Taking care of elderly parents costs Canadians $27 billion a year in lost income and foregone vacation time, a report by CIBC Capital Markets has found.
“Close to 30 per cent of workers with parents over the age of 65 lose roughly 450 hours per year of time off work to attend to the care needs of aging parents, with the largest impact falling to women and lower income earning Canadians,” says Benjamin Tal, deputy chief economist at CIBC and co-author of the report. Furthermore, the figure doesn’t account for delayed promotions tied to taking time off work.
On average, men spend just under eight working hours a week caring for aging parents, while women spend 10.
“It’s worth noting that there is a clear gender story here, with women taking 30 per cent more time off than men to care for an aging parent,” Tal says.
The report also found that individuals earning less than $50,000 a year spend nearly 600 working hours caring for aging parents. The amount of time drops to just over 400 hours among individuals earning between $50,000 and $99,000 a year, and to just over 300 hours among individuals earning at least $100,000 a year.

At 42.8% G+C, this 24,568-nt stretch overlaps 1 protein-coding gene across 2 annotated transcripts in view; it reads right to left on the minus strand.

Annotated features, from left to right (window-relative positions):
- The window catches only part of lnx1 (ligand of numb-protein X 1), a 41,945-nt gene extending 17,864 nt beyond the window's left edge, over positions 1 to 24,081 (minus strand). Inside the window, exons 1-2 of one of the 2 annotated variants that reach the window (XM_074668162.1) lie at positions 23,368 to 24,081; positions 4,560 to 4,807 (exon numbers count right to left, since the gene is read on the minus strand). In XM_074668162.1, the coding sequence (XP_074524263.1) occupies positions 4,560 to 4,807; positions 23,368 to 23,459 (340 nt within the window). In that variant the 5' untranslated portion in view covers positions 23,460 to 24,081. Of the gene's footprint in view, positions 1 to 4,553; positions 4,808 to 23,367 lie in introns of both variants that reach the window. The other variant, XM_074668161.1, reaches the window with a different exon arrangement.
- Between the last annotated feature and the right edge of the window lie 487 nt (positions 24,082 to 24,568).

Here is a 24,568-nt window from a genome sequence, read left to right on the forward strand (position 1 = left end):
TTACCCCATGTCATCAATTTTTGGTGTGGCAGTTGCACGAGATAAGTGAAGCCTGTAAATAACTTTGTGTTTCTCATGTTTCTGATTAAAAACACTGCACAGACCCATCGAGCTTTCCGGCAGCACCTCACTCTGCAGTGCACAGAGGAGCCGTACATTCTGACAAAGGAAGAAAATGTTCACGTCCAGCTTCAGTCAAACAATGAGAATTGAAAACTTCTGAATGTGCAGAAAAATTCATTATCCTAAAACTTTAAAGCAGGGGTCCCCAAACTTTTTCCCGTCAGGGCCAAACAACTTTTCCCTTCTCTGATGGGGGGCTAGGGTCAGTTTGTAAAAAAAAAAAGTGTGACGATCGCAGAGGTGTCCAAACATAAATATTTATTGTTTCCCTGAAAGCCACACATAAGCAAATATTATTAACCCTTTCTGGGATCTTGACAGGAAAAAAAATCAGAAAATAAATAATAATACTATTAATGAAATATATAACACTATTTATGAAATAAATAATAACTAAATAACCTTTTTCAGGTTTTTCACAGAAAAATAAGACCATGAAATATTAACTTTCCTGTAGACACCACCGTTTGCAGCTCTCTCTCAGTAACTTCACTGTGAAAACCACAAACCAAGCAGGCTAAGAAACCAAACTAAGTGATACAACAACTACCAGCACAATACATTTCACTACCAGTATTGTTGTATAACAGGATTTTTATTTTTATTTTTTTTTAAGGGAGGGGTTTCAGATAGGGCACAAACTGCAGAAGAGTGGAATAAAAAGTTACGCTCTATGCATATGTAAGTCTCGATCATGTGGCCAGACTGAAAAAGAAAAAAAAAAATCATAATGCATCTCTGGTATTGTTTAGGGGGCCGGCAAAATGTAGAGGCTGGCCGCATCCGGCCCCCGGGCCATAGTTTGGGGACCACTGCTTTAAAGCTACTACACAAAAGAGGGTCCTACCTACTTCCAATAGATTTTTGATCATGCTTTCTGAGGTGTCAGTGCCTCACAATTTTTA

Two million Canadians, or 14 per cent of those with a parent aged 65 or over, also pay out of pocket for elder-care expenses. On average, they spend $3,300 a year, for a total of $6 billion. Combined direct and indirect elder-care costs, the report notes, are $33 billion.
Over the next 10 years, these costs will increase by more than 20 per cent due to changing demographics, the report predicts.